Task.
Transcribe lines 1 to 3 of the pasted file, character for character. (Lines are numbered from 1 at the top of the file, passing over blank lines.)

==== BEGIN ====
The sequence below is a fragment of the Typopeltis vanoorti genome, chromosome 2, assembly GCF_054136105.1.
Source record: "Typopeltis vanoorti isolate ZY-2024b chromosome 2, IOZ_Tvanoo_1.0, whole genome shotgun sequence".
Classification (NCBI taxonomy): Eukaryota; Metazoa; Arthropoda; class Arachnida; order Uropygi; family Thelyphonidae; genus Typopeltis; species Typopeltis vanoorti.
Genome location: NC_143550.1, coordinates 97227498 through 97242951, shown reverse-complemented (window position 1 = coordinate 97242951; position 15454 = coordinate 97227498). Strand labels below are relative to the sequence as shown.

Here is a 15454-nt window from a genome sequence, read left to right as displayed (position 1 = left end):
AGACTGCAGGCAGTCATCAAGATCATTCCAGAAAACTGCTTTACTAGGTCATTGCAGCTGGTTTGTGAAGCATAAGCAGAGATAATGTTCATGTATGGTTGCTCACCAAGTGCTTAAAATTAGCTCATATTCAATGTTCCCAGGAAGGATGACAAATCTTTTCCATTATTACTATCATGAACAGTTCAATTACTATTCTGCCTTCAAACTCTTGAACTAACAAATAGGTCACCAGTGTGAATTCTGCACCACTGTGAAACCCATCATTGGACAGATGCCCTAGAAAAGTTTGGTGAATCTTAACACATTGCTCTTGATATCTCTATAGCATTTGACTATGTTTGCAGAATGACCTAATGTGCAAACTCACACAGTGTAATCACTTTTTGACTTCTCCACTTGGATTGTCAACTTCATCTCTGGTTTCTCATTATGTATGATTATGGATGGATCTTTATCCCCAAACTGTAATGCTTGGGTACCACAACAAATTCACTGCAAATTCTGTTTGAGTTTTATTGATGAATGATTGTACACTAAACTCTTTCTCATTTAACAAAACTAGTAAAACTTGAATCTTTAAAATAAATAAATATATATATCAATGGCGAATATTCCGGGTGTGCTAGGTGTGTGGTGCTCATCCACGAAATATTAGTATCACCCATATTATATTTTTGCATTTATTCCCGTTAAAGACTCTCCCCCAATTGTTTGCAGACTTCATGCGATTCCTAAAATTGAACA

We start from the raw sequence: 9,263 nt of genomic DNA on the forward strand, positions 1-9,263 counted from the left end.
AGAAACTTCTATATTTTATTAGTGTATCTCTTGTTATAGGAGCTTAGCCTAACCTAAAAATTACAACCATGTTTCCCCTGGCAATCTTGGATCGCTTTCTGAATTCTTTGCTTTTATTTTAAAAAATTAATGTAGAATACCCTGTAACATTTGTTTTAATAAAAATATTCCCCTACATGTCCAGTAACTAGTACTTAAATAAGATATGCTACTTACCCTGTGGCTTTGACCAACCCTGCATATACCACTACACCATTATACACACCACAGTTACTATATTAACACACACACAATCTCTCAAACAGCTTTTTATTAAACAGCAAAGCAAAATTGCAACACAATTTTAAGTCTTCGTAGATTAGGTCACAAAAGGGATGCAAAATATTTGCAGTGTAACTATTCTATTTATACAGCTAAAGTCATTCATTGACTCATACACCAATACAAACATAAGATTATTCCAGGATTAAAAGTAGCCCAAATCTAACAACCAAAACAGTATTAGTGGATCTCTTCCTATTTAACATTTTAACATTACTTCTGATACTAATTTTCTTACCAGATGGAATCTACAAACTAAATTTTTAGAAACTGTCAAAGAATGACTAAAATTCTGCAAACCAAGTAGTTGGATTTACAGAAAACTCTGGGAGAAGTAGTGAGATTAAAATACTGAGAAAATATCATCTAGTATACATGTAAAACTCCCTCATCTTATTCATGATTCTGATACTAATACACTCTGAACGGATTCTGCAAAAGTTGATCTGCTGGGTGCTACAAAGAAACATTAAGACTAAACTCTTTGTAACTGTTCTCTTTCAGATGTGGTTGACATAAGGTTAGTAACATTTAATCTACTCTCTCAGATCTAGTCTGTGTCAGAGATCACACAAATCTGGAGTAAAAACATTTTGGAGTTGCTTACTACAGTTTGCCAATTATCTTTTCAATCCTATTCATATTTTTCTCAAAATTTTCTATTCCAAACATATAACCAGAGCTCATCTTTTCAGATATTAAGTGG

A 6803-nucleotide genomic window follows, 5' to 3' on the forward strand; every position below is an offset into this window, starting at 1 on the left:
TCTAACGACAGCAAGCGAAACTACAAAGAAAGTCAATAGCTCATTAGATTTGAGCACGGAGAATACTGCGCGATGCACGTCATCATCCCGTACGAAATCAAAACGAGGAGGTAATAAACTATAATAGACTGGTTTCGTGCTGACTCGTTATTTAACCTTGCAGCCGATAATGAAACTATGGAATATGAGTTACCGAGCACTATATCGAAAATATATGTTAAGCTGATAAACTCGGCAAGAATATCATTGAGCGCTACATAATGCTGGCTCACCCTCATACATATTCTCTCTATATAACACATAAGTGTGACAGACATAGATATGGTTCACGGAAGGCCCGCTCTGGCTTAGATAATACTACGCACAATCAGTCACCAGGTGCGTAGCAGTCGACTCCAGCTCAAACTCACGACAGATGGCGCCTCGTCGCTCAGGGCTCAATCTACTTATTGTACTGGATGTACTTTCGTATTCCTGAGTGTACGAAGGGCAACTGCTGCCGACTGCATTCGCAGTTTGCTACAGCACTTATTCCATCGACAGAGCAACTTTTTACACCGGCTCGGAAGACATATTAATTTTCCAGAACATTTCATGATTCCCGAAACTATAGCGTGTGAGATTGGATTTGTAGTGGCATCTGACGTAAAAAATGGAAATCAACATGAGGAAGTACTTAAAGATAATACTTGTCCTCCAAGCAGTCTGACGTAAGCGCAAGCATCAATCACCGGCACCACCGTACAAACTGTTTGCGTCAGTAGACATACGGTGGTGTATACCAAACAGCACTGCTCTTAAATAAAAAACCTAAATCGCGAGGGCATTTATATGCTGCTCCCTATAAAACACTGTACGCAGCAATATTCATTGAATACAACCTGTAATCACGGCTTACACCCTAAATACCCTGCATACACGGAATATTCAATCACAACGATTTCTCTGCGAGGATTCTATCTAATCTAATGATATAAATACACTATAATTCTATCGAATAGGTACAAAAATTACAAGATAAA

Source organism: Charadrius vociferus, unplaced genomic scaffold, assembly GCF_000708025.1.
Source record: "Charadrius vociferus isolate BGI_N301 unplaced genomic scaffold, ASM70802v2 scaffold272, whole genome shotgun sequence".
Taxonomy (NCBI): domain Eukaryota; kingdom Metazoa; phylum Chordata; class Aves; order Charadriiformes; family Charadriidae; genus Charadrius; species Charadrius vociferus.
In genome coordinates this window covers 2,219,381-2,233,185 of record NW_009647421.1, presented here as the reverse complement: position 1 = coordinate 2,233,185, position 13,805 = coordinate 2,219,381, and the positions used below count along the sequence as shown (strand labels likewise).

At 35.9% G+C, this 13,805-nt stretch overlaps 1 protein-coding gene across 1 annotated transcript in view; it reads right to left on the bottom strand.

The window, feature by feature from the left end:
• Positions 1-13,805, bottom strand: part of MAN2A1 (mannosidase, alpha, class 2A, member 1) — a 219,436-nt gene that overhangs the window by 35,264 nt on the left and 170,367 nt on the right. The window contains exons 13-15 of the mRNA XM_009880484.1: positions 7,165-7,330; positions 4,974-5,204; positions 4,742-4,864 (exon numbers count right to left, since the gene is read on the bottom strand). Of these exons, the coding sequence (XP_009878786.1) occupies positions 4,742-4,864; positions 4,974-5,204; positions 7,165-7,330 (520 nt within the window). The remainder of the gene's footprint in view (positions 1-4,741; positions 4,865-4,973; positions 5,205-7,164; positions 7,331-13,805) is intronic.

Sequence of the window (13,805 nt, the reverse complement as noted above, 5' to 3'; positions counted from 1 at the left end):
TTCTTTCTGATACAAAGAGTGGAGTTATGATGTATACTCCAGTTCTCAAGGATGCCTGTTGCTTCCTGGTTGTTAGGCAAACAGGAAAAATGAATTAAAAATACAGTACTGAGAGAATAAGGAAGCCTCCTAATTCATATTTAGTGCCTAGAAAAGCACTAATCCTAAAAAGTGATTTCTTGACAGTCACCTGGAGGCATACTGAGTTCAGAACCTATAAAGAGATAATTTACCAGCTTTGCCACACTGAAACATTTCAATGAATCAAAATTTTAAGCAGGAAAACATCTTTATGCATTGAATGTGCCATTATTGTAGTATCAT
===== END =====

The sequence below is a fragment of the Typopeltis vanoorti genome, chromosome 2, assembly GCF_054136105.1.
Source record: "Typopeltis vanoorti isolate ZY-2024b chromosome 2, IOZ_Tvanoo_1.0, whole genome shotgun sequence".
Classification (NCBI taxonomy): Eukaryota; Metazoa; Arthropoda; class Arachnida; order Uropygi; family Thelyphonidae; genus Typopeltis; species Typopeltis vanoorti.